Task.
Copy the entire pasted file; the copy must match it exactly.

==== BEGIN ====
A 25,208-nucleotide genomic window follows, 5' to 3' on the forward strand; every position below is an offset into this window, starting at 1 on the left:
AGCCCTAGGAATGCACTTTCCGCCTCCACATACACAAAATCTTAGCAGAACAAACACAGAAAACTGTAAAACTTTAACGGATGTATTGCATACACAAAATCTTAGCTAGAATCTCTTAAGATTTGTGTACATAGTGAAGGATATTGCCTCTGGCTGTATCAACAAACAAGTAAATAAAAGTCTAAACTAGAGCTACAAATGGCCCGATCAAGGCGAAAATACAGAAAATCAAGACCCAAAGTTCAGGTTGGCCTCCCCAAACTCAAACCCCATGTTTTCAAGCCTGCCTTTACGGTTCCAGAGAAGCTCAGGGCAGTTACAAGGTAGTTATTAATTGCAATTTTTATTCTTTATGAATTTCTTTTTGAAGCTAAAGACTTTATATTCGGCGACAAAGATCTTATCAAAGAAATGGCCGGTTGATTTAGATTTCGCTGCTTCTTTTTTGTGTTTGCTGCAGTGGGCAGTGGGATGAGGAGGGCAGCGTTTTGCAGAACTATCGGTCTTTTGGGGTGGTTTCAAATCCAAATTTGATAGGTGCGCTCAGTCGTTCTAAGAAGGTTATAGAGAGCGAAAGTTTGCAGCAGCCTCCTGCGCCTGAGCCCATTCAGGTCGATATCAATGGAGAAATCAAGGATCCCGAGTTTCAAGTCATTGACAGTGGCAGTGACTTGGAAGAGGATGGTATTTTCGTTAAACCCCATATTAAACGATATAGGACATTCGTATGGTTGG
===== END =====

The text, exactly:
A 25,208-nucleotide genomic window follows, 5' to 3' on the forward strand; every position below is an offset into this window, starting at 1 on the left:
AGCCCTAGGAATGCACTTTCCGCCTCCACATACACAAAATCTTAGCAGAACAAACACAGAAAACTGTAAAACTTTAACGGATGTATTGCATACACAAAATCTTAGCTAGAATCTCTTAAGATTTGTGTACATAGTGAAGGATATTGCCTCTGGCTGTATCAACAAACAAGTAAATAAAAGTCTAAACTAGAGCTACAAATGGCCCGATCAAGGCGAAAATACAGAAAATCAAGACCCAAAGTTCAGGTTGGCCTCCCCAAACTCAAACCCCATGTTTTCAAGCCTGCCTTTACGGTTCCAGAGAAGCTCAGGGCAGTTACAAGGTAGTTATTAATTGCAATTTTTATTCTTTATGAATTTCTTTTTGAAGCTAAAGACTTTATATTCGGCGACAAAGATCTTATCAAAGAAATGGCCGGTTGATTTAGATTTCGCTGCTTCTTTTTTGTGTTTGCTGCAGTGGGCAGTGGGATGAGGAGGGCAGCGTTTTGCAGAACTATCGGTCTTTTGGGGTGGTTTCAAATCCAAATTTGATAGGTGCGCTCAGTCGTTCTAAGAAGGTTATAGAGAGCGAAAGTTTGCAGCAGCCTCCTGCGCCTGAGCCCATTCAGGTCGATATCAATGGAGAAATCAAGGATCCCGAGTTTCAAGTCATTGACAGTGGCAGTGACTTGGAAGAGGATGGTATTTTCGTTAAACCCCATATTAAACGATATAGGACATTCGTATGGTTGG